Tired...

April 30th, 2010
12:30 pm

So tired of defending myself. I am a competent, dedicated teacher. Pay me how you’d like. If it gets bad enough, I will move on to something else. I came from another industry and could go back to another industry. However, don’t whine and complain when the schools are filled with mediocre teachers. The only people willing to trust this kind of pay-for-performance scale would undoubtedly fail to meet the bar, then be forced out and replaced by someone else who is mediocre. So then education becomes a revolving-door industry where occasionally someone makes it to head fry cook.

Reality

April 30th, 2010
12:33 pm

@ Union,

Is the pay for medical doctors dependent upon the performance of the patients? Can’t a patient even DIE yet the doctor still collects their fee?

Is the pay for a dentist dependent upon the performance of the teeth? Can’t teeth still rot out and the dentist still collect their fee?

Why in the world would you or anyone think that teacher pay should be dependent upon student performance? No reasonable person would/could ever really conclude that.

Reality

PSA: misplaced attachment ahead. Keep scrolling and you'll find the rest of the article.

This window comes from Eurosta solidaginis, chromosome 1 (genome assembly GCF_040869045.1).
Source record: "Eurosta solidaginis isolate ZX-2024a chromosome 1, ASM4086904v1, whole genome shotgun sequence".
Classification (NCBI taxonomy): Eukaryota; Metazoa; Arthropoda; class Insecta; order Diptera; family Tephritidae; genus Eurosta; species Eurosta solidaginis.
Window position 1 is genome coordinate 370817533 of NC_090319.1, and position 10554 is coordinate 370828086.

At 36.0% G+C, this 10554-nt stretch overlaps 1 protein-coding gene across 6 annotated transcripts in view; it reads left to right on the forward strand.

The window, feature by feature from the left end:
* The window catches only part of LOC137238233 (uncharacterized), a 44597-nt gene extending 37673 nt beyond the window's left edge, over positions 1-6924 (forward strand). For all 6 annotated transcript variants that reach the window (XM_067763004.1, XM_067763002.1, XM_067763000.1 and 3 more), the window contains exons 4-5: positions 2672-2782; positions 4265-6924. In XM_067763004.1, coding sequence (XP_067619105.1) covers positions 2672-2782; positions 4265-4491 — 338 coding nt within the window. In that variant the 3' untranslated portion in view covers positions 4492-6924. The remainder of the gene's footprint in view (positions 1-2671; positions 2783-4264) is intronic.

April 30th, 2010
12:37 pm

There are already things put in place to monitor teacher performance. If there are “bad” teachers, ANOTHER instrument isn’t needed. What is needed is to require administrators to USE the instrument already in place.

Too often, administrators tolerate the “bad” teachers. It isn’t the teachers fault, but rather the administrators.

Don’t pile on more paperwork and instruments. It won’t help. Administrators can ignore those as well.

Union

April 30th, 2010
1:06 pm

@ Reality..

Why would you punish those in the education profession that would aspire to do more?

HS Teacher, Too

April 30th, 2010
1:11 pm

MiltonMan, I can’t speak to much of what you say, but I can say this:

When teachers are given materials to hand out (for things such as promoting SPLOST), it is NOT upt to us to decide not to do so. Where I used to teach we were “encouraged” to “encourage” our students’ parents to vote yes, but we were not given materials to send home. I suppose that means I was lucky, by comparison!

And I will say that I, for one, did not complain about the new North Fulton school; neither do I give grade changes merely because a parent whines. Of course, my administration can override my grades at any point. I’ve been fortunate that they haven’t. (At least, not to my knowledge.) But I have had to defend my grades to unreasonable lengths because the administration WANTED me to bend to domineering parents … so I think your criticism is best saved for weak administrators, not willy-nilly teachers. Unless you’ve encoutered particularly willy-nilly teachers, of course.